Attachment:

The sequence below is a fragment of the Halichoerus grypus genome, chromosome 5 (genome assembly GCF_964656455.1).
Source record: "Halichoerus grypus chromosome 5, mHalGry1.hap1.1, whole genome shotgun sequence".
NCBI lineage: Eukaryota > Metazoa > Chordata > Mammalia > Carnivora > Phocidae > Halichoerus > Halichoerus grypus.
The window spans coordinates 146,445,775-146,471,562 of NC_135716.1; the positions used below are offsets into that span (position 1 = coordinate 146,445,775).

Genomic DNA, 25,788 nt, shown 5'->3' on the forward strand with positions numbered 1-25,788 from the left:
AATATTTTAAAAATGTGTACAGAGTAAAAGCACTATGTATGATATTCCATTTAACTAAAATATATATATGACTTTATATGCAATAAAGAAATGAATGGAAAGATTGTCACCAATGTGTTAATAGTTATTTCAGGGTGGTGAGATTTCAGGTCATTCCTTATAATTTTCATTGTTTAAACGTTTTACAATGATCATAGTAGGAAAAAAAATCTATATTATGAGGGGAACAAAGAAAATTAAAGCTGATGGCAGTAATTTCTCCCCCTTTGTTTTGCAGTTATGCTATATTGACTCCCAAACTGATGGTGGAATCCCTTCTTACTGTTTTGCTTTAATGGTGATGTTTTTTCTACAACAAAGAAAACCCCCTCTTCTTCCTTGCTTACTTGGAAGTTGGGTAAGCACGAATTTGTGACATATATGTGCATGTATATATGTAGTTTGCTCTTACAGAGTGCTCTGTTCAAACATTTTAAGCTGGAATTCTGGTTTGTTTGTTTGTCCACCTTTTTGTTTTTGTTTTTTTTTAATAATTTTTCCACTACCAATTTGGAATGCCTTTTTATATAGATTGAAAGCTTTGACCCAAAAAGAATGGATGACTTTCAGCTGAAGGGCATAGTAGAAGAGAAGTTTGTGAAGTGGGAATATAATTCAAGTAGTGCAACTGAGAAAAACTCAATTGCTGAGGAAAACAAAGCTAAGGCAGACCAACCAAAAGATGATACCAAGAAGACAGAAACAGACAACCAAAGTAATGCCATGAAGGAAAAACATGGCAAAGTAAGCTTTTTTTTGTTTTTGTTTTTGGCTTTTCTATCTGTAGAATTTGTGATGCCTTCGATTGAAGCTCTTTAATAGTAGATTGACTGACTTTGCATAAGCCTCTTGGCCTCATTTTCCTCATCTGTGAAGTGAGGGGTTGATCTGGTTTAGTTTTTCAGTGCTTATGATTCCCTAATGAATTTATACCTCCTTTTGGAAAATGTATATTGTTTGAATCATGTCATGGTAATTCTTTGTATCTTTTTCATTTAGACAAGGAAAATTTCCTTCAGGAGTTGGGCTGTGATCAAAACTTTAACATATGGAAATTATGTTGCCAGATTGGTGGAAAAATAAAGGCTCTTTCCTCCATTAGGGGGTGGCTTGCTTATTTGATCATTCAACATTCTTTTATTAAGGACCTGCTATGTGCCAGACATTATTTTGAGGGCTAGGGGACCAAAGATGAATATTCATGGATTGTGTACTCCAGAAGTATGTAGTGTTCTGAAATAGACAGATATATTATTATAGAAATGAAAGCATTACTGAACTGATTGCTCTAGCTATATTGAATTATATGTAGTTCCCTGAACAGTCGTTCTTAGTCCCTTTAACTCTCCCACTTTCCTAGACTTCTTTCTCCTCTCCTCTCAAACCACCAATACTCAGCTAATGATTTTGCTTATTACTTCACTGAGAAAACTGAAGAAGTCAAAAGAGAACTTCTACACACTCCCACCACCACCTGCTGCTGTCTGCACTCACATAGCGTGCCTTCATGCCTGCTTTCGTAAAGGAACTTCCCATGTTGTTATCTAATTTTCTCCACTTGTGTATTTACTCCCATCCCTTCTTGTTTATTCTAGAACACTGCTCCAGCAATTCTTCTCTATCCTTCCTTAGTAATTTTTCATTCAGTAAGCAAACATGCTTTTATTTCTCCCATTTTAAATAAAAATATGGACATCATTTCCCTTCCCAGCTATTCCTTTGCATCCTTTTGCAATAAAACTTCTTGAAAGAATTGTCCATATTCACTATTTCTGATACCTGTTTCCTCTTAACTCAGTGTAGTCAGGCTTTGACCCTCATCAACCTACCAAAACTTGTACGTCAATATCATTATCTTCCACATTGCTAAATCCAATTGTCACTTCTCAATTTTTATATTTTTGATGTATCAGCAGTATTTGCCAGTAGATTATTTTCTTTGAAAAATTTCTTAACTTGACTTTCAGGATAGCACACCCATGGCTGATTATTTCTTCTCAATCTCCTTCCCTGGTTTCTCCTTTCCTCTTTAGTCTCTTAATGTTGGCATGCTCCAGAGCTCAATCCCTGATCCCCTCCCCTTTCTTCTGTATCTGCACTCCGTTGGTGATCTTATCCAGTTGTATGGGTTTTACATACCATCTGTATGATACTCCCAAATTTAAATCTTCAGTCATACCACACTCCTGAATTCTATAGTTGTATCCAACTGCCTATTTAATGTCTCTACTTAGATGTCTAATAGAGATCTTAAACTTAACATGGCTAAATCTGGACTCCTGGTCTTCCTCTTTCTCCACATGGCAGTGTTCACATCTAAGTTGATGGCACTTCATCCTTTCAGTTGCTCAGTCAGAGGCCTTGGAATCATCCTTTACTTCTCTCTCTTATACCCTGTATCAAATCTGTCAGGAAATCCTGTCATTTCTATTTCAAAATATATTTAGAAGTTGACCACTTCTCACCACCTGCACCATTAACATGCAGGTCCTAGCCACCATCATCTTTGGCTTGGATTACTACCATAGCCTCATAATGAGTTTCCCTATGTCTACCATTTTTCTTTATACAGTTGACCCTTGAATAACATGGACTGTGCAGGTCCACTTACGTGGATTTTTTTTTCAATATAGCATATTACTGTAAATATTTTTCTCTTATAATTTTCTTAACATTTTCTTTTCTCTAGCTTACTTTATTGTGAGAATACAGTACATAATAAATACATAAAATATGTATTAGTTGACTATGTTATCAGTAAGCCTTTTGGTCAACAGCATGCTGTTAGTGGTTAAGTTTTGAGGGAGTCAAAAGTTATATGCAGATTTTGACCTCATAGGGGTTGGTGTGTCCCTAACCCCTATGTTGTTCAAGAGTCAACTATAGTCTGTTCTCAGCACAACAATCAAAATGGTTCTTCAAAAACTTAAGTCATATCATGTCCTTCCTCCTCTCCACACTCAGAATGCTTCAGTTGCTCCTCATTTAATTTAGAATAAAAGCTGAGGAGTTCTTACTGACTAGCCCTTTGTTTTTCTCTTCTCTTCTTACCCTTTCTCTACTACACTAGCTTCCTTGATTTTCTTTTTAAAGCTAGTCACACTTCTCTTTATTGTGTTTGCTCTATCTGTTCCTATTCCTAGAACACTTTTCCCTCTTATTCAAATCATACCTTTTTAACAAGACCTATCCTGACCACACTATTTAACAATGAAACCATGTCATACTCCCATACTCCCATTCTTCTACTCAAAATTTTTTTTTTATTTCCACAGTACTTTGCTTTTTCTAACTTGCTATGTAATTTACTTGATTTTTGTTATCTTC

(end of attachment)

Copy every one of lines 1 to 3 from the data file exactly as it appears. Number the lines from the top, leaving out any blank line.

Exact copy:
The sequence below is a fragment of the Halichoerus grypus genome, chromosome 5 (genome assembly GCF_964656455.1).
Source record: "Halichoerus grypus chromosome 5, mHalGry1.hap1.1, whole genome shotgun sequence".
NCBI lineage: Eukaryota > Metazoa > Chordata > Mammalia > Carnivora > Phocidae > Halichoerus > Halichoerus grypus.